Rome's Best Beaches Accessible by Public Transport

Santa Severa features a castle and is one of the best beaches near Rome
Santa Severa features a castle and is one of the best beaches near Rome | © MARKA / Alamy Stock Photo
Photo of Livia Hengel
28 August 2020

Passing long days al mare is a favourite Italian pastime, and the city of Rome has plenty of nearby beaches to while away warm afternoons – from Santa Marinella to Sperlonga. Explore the eight best beaches up and down the Roman coastline, all easily accessible with public transportation from the city centre.

Santa Marinella

Natural Feature
Map View

The best beach near Rome – in terms of travel time, comfort and overall experience – is most certainly Santa Marinella. This lovely beach is located in a quaint bay and has clear water, a great little hole-in-the-wall for a quick takeaway lunch (beneath the Gigi Bar on the boardwalk), and plenty of lounge chairs. There is a small public area to lay out your towel, but space fills up quickly, so plan to arrive early. How to get there: Take the train from any major station in Rome (Roma Termini, Ostiense, Trastevere, or San Pietro) to Santa Marinella. The beach is just a five- to 10-minute walk from the station.

Santa Severa

Natural Feature
Map View

Another great option is Santa Severa, just one stop prior to Santa Marinella. This beach has an impressive castle, making for a very photogenic bathing experience, and some hidden rocky alcoves that lie just behind it. There is a delicious restaurant right on the beach, L’Isola del Pescatore, for a lunch of fresh fish or a sunset spritz. How to get there: Take the train from any major station in Rome (Roma Termini, Ostiense, Trastevere, or San Pietro) to Santa Severa. The beach is a 20-minute walk from the station.

Ostia

Natural Feature
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Ostia is the closest beach to Rome and features many stabilimenti (which require a membership to enter) along the boardwalk, as well as a large public beach area. Although Ostia is the quickest option from the city, you’ll be rewarded with clearer water and cleaner sand as you head farther away from the capital. If you do opt for proximity over quality, though, check out the Cancelli: a series of numbered beaches within sand dunes (you’ll need to catch the 07 bus to arrive). How to get there: Take the Metro B to Piramide, and then follow the signs for the trains to Roma-Lido (up the escalator and to the left). Make sure to get off at Lido Centro and not Ostia Antica.

Fregene

Natural Feature, Historical Landmark
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Just north of Ostia lies Fregene, a slightly cleaner and hipper beach. It is a favourite with the trendy crowd of northern Rome and has a delightful evening aperitivo at the Singita Miracle Beach Club, where cushions are strewn all over the beach and a ceremonial gong is hit when the sun goes down. How to get there: Take the Metro A to the Cornelia stop (direction Battistini). Then hop in one of the small buses that go to Fregene, which pass every 10 to 15 minutes.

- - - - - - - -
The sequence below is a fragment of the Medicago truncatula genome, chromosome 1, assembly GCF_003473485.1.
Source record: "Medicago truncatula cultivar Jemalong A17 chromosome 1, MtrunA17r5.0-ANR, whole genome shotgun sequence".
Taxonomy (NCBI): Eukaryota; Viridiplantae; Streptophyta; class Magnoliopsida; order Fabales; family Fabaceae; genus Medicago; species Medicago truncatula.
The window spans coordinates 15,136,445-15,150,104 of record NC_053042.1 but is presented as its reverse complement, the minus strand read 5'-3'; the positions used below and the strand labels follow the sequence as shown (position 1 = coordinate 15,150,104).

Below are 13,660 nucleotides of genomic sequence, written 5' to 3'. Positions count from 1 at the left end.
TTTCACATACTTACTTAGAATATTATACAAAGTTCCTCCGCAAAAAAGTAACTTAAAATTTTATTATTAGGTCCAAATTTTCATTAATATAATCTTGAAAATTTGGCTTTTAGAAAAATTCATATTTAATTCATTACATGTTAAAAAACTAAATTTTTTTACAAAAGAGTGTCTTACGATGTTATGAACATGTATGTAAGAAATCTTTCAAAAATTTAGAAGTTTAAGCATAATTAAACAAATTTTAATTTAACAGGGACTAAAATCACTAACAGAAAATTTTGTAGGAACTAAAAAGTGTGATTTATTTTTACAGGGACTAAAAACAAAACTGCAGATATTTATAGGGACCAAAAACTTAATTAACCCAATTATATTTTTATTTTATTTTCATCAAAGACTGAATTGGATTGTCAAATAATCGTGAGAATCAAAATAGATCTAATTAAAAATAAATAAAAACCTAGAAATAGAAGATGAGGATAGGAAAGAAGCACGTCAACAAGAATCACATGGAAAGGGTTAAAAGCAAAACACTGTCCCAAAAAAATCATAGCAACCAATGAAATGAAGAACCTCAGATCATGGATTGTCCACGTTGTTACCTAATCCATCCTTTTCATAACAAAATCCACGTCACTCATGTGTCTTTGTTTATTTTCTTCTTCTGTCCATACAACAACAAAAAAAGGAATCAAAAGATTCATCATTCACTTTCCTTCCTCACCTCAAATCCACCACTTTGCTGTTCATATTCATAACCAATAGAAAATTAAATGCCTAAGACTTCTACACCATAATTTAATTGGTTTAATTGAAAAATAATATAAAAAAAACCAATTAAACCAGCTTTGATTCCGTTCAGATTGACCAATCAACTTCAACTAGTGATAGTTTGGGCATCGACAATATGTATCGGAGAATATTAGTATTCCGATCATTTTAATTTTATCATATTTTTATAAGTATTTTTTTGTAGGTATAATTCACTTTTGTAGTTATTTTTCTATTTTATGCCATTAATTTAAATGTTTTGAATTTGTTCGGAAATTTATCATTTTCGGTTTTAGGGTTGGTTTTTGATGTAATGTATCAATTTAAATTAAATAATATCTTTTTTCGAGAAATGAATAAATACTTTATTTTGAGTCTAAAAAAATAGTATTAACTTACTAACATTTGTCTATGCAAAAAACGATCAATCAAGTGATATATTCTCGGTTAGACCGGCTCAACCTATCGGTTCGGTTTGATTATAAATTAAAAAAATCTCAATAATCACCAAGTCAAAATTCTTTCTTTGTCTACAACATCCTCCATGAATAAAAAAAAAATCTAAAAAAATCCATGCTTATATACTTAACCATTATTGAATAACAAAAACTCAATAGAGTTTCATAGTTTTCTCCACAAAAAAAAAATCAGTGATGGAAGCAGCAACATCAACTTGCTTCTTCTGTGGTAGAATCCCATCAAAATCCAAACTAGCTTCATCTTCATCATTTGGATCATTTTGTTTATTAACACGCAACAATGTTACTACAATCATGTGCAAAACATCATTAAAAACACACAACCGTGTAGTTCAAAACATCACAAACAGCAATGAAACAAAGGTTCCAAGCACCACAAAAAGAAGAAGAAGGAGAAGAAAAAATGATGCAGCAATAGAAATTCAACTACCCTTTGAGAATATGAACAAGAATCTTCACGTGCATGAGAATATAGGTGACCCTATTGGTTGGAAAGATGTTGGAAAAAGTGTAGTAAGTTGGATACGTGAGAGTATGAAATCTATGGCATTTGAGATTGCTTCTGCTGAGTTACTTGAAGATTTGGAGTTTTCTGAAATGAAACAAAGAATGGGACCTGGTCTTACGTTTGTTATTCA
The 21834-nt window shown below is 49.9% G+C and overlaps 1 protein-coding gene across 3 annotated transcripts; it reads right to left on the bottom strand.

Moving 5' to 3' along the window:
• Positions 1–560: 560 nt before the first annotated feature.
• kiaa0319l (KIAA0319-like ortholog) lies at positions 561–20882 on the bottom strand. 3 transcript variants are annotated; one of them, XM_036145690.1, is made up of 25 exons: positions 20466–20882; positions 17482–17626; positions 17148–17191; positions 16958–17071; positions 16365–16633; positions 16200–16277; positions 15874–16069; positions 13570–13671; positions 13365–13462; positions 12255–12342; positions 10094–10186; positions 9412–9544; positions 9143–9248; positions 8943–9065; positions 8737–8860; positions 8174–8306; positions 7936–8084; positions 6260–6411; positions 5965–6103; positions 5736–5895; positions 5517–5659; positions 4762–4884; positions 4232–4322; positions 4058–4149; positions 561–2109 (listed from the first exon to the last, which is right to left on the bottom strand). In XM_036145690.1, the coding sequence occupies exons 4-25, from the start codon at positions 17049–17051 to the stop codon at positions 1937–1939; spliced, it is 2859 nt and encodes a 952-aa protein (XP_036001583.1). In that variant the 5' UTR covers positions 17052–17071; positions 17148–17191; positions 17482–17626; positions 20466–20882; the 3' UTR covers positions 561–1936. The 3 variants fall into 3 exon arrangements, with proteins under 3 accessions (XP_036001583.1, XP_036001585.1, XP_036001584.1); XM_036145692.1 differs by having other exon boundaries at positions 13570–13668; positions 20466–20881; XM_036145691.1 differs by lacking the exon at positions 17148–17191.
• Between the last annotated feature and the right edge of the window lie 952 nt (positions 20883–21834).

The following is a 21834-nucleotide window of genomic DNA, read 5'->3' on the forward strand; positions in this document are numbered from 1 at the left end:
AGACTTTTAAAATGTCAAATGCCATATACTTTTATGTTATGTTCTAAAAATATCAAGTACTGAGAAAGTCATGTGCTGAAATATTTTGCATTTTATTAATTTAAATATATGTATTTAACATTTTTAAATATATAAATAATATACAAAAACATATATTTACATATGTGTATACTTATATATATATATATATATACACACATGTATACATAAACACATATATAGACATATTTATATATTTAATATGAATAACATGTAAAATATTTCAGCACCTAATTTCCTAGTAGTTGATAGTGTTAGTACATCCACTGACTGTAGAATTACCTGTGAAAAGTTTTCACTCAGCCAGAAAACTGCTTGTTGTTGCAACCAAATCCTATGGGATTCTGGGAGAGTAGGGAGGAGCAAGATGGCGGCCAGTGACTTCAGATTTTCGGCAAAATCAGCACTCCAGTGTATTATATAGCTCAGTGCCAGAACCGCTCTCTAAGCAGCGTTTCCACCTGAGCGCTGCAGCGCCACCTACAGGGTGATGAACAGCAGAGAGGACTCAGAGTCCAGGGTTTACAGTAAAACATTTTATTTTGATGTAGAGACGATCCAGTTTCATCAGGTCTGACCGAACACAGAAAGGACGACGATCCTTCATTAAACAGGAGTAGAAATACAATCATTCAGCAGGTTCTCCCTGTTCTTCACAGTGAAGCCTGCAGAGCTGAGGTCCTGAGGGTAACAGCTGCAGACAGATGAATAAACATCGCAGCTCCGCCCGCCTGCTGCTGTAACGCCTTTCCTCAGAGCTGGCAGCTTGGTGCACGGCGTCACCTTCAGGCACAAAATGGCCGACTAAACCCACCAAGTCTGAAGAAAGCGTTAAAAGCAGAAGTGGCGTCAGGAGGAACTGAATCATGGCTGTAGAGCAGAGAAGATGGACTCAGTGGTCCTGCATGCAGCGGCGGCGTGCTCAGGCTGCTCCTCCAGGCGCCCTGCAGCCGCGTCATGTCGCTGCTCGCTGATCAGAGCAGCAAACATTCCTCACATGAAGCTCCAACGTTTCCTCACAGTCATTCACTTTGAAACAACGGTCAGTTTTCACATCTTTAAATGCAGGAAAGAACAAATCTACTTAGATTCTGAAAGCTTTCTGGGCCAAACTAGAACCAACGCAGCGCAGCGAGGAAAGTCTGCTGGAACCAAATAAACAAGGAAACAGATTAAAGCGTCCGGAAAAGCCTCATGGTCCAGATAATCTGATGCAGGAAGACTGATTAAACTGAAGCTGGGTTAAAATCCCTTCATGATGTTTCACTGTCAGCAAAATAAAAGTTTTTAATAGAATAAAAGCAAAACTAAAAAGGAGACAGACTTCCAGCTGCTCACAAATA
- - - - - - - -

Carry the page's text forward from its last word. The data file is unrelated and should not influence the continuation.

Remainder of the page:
Ladispoli

Natural Feature
Map View

Ladispoli is another safe bet north of Rome: with its long coastline, you’re always sure to find ample room to lie out, and it is only a short train ride from Rome. And if you enjoy spending time at the beach during the off season, be sure to check out the artichoke festival that takes place here during the second week of April each year. How to get there: Take the train from most stations in Rome to Cerveteri-Ladispoli. The beach is a 15-minute walk from the station.

Anzio

Natural Feature
Map View
Anzio. Italy
© chris Booth / Alamy Stock Photo

Just south of Rome lies Anzio, a city best known for being the site of a landing of Allied forces during World War II and the Battle of Anzio. The beach has beautiful water (it has been awarded the Bandiera Blu, which recognizes cleanliness, water quality and sustainable management of beaches in 48 countries around the world), and the ruins of Emperor Nero’s ancient villa make for a delightful backdrop. How to get there: Take the train from Roma Termini to Anzio. The beach is about a 15- to 20-minute walk from the beach.

Sabaudia

Natural Feature
Map View

Continuing further south is Sabaudia, a city characterized by its fascist architecture. This beach is also recognized with the Bandiera Blu award and is less crowded than many others because the train doesn’t stop directly in the town. The extra effort to get there will seem worth it when you see the clear water and expansive beach. How to get there: From Roma Termini, take the train to Priverno-Fossanova and then a COTRAL bus to Sabaudia. From the road, climb down the wooden stairways to the beach.

Sperlonga

Natural Feature
Map View
View of Sperlonga,  Lazio, Italy. Image shot 07/2014. Exact date unknown.
© Mauro Toccaceli / Alamy Stock Photo
Sperlonga is most certainly the most beautiful beach near Rome: not only is its white-washed town worth a visit in its own right, but the water has also been awarded the Bandiera Blu for 16 years in a row. With long beaches on either stretch of the town, and plenty of quaint alleyways to discover post-sun bathing, Sperlonga is a great overnight stay on a weekend. How to get there: Take a train from Roma Termini to Fondi-Sperlonga. Then catch a bus to the town of Sperlonga, or opt for a taxi to avoid long waits.
These recommendations were updated on August 28, 2020 to keep your travel plans fresh.